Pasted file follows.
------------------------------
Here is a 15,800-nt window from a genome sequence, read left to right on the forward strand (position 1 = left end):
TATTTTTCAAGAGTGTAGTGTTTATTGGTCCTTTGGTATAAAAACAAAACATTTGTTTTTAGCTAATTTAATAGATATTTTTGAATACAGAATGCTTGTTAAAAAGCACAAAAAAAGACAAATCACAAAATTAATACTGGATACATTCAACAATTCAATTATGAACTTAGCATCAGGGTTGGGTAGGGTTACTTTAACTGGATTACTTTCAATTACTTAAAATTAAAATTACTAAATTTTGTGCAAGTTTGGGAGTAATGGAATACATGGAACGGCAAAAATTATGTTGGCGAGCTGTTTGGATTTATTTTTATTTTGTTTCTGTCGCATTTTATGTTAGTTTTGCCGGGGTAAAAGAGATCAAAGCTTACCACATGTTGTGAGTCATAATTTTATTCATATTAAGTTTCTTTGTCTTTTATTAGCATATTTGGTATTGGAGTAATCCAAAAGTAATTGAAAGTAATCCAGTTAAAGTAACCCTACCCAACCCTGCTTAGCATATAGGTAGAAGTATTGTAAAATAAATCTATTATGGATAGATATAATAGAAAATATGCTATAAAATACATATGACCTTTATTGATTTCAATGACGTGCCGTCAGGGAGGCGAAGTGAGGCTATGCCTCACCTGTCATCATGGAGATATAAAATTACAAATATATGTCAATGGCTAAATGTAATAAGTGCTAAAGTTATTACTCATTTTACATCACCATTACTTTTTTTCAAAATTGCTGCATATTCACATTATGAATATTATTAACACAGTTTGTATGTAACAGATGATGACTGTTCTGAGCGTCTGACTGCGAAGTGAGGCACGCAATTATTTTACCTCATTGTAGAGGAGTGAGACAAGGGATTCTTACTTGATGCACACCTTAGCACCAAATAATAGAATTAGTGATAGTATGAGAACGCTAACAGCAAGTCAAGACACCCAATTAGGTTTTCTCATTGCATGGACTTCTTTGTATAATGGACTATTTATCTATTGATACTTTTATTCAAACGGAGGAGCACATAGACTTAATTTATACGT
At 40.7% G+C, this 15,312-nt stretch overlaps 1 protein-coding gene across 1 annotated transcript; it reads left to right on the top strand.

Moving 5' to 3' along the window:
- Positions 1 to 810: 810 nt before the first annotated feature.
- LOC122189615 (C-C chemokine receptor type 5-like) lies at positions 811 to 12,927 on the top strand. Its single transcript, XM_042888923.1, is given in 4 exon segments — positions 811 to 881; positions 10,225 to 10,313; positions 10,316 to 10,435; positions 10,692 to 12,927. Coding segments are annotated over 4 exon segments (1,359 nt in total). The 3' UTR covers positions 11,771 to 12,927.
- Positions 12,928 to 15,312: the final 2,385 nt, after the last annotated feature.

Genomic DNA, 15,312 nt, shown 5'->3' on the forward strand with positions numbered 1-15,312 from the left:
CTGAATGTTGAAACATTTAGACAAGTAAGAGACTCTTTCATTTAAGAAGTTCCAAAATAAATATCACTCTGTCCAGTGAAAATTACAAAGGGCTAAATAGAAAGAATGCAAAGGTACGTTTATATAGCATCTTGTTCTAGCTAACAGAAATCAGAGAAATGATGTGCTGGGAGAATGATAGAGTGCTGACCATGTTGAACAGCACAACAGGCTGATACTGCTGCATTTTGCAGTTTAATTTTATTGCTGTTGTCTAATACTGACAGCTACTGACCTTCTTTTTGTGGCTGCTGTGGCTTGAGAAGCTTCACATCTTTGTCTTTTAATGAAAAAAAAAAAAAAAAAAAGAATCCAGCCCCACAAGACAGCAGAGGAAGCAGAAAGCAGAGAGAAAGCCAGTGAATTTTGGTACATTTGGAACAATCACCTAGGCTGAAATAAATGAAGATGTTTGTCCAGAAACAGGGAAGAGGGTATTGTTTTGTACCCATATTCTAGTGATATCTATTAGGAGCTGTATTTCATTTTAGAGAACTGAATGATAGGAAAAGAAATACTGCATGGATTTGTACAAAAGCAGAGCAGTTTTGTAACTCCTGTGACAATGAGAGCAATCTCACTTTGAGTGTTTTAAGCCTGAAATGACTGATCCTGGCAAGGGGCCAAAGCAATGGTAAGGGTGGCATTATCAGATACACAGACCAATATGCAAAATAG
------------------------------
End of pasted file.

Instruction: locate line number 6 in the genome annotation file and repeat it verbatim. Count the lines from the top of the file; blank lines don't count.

- LOC122189615 (C-C chemokine receptor type 5-like) lies at positions 811 to 12,927 on the top strand. Its single transcript, XM_042888923.1, is given in 4 exon segments — positions 811 to 881; positions 10,225 to 10,313; positions 10,316 to 10,435; positions 10,692 to 12,927. Coding segments are annotated over 4 exon segments (1,359 nt in total). The 3' UTR covers positions 11,771 to 12,927.